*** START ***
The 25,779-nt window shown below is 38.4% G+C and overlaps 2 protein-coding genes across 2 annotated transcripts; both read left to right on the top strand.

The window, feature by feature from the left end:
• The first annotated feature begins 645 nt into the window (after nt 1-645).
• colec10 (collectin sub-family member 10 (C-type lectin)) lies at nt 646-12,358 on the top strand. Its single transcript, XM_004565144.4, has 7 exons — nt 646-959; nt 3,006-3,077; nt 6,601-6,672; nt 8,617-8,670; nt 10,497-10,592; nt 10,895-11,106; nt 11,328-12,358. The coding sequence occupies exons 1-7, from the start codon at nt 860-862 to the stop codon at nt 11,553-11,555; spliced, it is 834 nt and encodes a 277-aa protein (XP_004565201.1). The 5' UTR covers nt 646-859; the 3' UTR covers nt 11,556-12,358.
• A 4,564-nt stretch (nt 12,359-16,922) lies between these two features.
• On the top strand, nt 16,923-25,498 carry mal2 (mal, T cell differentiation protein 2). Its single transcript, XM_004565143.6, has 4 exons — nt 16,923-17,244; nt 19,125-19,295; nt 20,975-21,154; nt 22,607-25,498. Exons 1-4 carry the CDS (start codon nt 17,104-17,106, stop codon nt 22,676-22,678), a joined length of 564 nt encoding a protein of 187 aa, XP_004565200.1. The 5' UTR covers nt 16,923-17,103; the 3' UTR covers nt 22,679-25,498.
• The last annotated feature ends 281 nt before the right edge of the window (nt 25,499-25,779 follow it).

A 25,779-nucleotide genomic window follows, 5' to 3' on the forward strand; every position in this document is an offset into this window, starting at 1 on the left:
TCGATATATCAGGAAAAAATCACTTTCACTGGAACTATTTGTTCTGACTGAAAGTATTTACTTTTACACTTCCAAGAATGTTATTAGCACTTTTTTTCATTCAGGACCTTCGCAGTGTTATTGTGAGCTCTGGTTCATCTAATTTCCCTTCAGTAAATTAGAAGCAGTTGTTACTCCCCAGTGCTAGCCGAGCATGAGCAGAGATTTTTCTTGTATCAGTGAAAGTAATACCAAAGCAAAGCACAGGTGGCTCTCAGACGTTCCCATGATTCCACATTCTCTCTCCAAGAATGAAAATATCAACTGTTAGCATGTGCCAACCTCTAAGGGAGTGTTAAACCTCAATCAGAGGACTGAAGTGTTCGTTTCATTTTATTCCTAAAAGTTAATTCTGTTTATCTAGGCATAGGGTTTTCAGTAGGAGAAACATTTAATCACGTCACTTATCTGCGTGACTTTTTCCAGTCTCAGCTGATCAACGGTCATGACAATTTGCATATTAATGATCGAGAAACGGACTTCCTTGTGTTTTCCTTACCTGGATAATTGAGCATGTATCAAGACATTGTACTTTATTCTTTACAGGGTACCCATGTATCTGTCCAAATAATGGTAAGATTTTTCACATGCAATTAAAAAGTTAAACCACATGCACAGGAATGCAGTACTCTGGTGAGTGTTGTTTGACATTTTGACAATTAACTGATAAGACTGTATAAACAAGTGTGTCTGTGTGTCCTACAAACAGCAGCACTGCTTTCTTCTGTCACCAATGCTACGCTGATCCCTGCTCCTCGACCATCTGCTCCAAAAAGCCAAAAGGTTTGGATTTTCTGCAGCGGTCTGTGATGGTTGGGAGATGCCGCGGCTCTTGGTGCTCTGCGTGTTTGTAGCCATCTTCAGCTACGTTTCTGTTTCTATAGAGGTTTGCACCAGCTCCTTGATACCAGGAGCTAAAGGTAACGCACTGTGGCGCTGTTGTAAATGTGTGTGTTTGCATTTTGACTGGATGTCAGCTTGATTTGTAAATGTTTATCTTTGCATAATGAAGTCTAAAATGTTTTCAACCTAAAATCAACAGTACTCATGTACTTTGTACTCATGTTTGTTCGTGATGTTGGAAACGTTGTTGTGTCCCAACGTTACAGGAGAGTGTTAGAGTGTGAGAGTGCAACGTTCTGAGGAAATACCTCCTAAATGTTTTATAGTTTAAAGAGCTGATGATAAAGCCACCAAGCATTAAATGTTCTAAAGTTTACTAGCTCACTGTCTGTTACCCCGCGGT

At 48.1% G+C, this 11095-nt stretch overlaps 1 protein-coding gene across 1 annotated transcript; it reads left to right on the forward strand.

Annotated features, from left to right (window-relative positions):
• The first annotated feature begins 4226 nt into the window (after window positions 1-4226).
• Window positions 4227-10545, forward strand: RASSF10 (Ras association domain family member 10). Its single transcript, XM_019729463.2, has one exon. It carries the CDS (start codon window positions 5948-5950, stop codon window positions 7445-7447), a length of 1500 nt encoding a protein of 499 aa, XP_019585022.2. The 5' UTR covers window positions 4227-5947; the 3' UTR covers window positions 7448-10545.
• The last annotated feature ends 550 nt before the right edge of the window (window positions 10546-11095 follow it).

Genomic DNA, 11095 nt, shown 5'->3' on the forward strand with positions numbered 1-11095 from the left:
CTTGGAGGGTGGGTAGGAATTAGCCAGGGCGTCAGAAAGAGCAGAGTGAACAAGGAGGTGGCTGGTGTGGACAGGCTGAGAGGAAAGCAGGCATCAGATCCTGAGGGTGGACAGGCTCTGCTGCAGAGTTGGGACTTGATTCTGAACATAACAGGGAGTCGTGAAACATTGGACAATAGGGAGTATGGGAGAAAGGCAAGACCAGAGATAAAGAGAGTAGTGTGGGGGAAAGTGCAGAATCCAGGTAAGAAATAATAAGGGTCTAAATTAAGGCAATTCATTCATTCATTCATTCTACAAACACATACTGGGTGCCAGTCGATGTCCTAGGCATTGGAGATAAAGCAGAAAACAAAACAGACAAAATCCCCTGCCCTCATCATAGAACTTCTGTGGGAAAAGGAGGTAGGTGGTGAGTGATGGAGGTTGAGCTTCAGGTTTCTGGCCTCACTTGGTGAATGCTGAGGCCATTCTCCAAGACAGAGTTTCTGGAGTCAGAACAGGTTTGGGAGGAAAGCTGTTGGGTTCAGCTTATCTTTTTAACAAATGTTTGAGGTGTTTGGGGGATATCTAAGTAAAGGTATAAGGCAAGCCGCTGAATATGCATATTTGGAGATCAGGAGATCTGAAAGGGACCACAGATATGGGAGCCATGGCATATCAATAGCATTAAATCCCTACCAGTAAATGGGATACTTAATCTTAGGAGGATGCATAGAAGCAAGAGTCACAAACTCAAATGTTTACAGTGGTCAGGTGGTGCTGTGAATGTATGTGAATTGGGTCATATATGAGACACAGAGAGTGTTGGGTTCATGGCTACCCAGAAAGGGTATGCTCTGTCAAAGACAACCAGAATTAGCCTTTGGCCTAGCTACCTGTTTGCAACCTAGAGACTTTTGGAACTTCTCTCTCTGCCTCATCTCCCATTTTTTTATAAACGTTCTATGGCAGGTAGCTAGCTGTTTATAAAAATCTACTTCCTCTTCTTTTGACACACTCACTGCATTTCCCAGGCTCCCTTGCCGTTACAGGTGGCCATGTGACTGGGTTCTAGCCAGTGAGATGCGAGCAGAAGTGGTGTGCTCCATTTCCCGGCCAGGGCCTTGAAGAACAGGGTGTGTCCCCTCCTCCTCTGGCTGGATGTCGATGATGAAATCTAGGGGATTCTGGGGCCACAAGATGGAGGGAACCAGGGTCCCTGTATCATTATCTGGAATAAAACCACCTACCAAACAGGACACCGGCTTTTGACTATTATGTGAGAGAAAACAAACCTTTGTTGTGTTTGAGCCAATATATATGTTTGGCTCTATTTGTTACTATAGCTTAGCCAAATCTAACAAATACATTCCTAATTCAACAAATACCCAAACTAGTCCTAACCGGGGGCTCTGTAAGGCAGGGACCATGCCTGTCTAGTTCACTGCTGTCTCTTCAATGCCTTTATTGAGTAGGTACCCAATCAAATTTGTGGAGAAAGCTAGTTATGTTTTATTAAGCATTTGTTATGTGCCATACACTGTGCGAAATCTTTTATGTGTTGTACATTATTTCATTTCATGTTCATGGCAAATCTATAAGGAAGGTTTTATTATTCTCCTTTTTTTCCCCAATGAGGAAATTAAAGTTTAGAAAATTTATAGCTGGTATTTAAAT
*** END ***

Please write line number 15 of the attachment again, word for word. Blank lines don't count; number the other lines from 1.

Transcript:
Genomic DNA, 11095 nt, shown 5'->3' on the forward strand with positions numbered 1-11095 from the left: